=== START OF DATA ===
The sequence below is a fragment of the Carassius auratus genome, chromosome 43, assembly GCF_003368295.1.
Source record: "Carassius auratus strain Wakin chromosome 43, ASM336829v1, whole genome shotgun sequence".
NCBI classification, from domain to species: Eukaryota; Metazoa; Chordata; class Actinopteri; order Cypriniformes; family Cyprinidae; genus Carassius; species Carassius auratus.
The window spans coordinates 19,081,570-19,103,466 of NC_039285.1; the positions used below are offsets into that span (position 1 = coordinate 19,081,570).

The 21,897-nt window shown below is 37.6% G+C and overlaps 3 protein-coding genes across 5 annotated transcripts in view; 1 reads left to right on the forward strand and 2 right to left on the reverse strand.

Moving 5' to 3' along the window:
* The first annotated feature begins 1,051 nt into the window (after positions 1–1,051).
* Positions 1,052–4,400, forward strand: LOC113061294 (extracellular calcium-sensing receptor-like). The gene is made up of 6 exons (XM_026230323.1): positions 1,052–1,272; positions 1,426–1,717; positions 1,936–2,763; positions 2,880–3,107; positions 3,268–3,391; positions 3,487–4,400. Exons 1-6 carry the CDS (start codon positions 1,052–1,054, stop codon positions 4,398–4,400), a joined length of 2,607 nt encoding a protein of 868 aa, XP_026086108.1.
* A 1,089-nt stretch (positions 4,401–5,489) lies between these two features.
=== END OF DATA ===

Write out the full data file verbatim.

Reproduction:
The sequence below is a fragment of the Carassius auratus genome, chromosome 43, assembly GCF_003368295.1.
Source record: "Carassius auratus strain Wakin chromosome 43, ASM336829v1, whole genome shotgun sequence".
NCBI classification, from domain to species: Eukaryota; Metazoa; Chordata; class Actinopteri; order Cypriniformes; family Cyprinidae; genus Carassius; species Carassius auratus.
The window spans coordinates 19,081,570-19,103,466 of NC_039285.1; the positions used below are offsets into that span (position 1 = coordinate 19,081,570).

The 21,897-nt window shown below is 37.6% G+C and overlaps 3 protein-coding genes across 5 annotated transcripts in view; 1 reads left to right on the forward strand and 2 right to left on the reverse strand.

Moving 5' to 3' along the window:
* The first annotated feature begins 1,051 nt into the window (after positions 1–1,051).
* Positions 1,052–4,400, forward strand: LOC113061294 (extracellular calcium-sensing receptor-like). The gene is made up of 6 exons (XM_026230323.1): positions 1,052–1,272; positions 1,426–1,717; positions 1,936–2,763; positions 2,880–3,107; positions 3,268–3,391; positions 3,487–4,400. Exons 1-6 carry the CDS (start codon positions 1,052–1,054, stop codon positions 4,398–4,400), a joined length of 2,607 nt encoding a protein of 868 aa, XP_026086108.1.
* A 1,089-nt stretch (positions 4,401–5,489) lies between these two features.